Historic Great Neck: Our Village Green in the 1920s

Leila Mattson

Long ago a Village Green was a grassland used for grazing animals, and many communities have a small park with trees, grass and benches, often called the village green. 

Great Neck’s green was not grazing land. 

Rather, it was once part of the elegant Brokaw estate property.   The story of creating Great Neck’s beautiful Village Green is a 1920s tale of two enterprising women.

One of those two women was Louise Eldridge who inherited much of Saddle Rock along with the Grist Mill.  She incorporated her estate as a village in 1911.  

In 1927, not long after women got the right to vote, she succeeded her husband, Roswell, as mayor of the village and is said to have been the first woman mayor in New York State.   

In 1907 Louise and Roswell built a permanent home for the community library she had established, the beautiful Tudor style building on Arrandale Avenue which is Great Neck House today (and has a Great Neck Historical Society placque).  

In 1916 Roswell delivered a petition to the Town of North Hempstead to create the Great Neck Park District.  

Louise, who donated over 400 trees and shrubs to the new cemetery at All Saints Church, was very interested in landscaping.  

So it is not surprising that she contacted Beatrix Farrand, in 1903, to design her estate gardens.

Beatrix Jones Farrand was another remarkable lady.  

Drawing on an early interest in plants and design, she sought training in botany and became one of the first women to become a professional landscape designer.  

What Farrand found in Saddle Rock was the old farmhouse Louise had inherited, recently rebuilt or enlarged, looking down to a cove on Little Neck Bay.   

Farrand described it as charming, like Louise, who had real kindliness and unselfishness.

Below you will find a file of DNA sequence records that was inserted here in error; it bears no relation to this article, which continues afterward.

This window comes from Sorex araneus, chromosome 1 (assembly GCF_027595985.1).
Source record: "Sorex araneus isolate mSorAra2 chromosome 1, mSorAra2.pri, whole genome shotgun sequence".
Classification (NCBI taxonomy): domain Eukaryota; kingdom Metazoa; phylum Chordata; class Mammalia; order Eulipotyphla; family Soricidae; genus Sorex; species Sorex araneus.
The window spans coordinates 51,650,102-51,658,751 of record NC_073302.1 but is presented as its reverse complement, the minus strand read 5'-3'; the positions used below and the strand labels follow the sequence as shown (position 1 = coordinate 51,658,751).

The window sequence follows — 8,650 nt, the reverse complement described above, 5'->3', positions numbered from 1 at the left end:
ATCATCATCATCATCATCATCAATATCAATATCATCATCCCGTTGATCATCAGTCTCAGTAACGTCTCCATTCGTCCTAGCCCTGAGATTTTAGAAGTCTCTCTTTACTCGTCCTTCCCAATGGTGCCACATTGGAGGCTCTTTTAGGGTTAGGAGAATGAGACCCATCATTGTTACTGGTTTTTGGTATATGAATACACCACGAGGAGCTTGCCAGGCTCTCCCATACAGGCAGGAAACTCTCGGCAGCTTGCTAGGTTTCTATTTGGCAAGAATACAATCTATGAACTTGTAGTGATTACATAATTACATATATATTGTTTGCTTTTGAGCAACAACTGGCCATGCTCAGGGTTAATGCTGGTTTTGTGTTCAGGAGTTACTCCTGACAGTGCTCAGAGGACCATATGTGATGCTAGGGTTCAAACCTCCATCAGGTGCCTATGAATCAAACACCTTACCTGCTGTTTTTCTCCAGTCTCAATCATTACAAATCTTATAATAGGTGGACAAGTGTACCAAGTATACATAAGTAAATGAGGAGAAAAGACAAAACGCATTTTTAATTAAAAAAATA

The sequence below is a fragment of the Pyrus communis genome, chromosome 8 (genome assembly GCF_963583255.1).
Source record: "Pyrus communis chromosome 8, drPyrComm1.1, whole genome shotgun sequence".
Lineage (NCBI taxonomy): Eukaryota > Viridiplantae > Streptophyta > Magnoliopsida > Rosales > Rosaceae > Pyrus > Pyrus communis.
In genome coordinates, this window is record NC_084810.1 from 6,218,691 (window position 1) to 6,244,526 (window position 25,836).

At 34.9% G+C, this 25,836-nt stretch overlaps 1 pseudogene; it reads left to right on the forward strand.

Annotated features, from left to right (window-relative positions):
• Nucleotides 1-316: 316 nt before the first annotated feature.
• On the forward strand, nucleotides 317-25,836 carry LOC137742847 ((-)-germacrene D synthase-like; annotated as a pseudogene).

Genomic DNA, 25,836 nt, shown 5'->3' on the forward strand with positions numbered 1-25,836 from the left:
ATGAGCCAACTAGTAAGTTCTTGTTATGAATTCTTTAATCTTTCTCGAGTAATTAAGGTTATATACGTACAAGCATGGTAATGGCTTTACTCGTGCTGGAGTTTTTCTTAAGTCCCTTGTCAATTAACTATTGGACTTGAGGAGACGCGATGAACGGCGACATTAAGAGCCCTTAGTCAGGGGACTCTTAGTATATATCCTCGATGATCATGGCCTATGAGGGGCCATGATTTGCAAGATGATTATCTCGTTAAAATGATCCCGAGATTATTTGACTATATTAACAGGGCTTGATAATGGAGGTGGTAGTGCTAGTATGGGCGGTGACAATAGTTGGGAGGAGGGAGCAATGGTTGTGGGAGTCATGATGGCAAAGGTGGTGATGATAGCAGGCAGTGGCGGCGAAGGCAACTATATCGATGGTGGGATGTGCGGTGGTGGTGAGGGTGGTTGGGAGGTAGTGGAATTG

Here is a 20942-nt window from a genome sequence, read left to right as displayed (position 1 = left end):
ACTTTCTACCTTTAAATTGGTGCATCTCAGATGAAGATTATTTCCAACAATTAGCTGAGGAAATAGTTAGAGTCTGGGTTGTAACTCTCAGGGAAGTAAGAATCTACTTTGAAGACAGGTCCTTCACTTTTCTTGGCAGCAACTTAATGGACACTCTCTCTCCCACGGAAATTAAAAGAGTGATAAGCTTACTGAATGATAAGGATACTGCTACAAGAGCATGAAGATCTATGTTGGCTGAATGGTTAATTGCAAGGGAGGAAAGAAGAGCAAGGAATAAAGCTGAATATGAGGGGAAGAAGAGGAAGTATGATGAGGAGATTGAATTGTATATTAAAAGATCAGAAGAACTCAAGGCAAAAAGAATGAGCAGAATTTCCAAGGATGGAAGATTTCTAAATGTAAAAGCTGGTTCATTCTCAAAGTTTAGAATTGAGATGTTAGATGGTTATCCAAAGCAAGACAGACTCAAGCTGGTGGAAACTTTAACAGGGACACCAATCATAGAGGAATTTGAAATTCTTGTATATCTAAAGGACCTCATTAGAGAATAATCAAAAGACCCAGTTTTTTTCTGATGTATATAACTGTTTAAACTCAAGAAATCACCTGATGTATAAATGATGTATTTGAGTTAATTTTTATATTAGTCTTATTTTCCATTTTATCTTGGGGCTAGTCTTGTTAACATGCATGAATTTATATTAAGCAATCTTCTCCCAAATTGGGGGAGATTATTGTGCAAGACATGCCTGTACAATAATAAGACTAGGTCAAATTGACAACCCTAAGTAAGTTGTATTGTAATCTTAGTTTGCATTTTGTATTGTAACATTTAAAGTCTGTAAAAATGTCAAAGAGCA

When Farrand fell ill during the planning, she wrote that the design had to be finished by the architect and “it is an abomination in my eyes.” Farrand continued to work with Mrs. Eldridge until 1930.

At Mrs. Eldridge’s request, Farrand also provided plans for another one of her Great Neck projects, the Village Green on Middle Neck Road.  

Louise had assembled five acres of the W. Gould Brokaw estate and an adjoining parcel owned by the school district for the new park.  School children contributed $23.48 in pennies.  

Between 1922 and 1924 Farrand submitted drawings for a garden, bandstand, fountain, wall, gate and plantings.  

Plants were ordered from local businesses, including Hicks Nurseries.  

The bandstand, designed by Farrand. was built in 1928 to honor Roswell Eldridge who died the year before.  

The bandstand is still standing, but like many of Farrand’s gardens, some of the basic design remains but the original planting has disappeared.  Recent storms destroyed many trees.

In 1925, plans were made to enlarge the nearby library building on Arrandale Avenue.  

Farrand submitted designs for gardens at each end of the building and also for an outdoor reading room for children. 

Farrand’s plan was named the Great Neck Green Public Library.  

However, the building was not enlarged, and the garden plans were never realized.  

While Mrs. Eldridge was the first to bring Farrand to Great Neck, the landscaper’s largest project on Long island was for S. Vernon Mann, a stockbroker.  Mann’s Kings Point property. Grove Point, had 230 feet of shoreline on Manhasset Bay.  Between 1918 and 1930, Farrand submitted hundreds of drawings for a terraced garden, cutting garden, swimming pool, tennis courts, summer house, and more.  

It is certain that much of Farrand’s landscaping at Grove Point did not survive.  

In September 1937, the New York Times stated that Mann’s  century-old house was undergoing substantial renovation and would probably be offered for sale at about $105,000.  

The surrounding property was being developed as Broadlawn Harbor.  Six residences had been completed and four more were being offered for inspection. 

During the years that Beatrix Jones was submitting plans to Louise Eldridge, she married Yale history professor Max Farrand.  

After they moved to California she frequently traveled across the country while running a very professional landscape business. 

Some of her many projects included designs for Princeton University, Yale University, Oberlin College, Oheka Castle on Long Island, Dumbarton Oaks, and, at Mrs. Woodrow Wilson’s request, the While House.  

While Great Neck is not mentioned, there is a new novel about Beatrix Farrand and her aunt, Edith Wharton:  “A Lady of Good Family” by Jeanne Mackin.  

You can borrow a copy from the Great Neck Library.  

For more serious reading, try “Long Island Landscapes and the Women Who Designed Them” by Cynthia Zaitzevsky, also available at the Library.

Great Neck Historical Society – Saving the Past for the Future.  And then, to become a member, visit www.greatneckhistorical.org. or write to us at PO Box 234483  Great Neck, NY 11023.  Visit us on Facebook.

 

 

About the author

Leila Mattson

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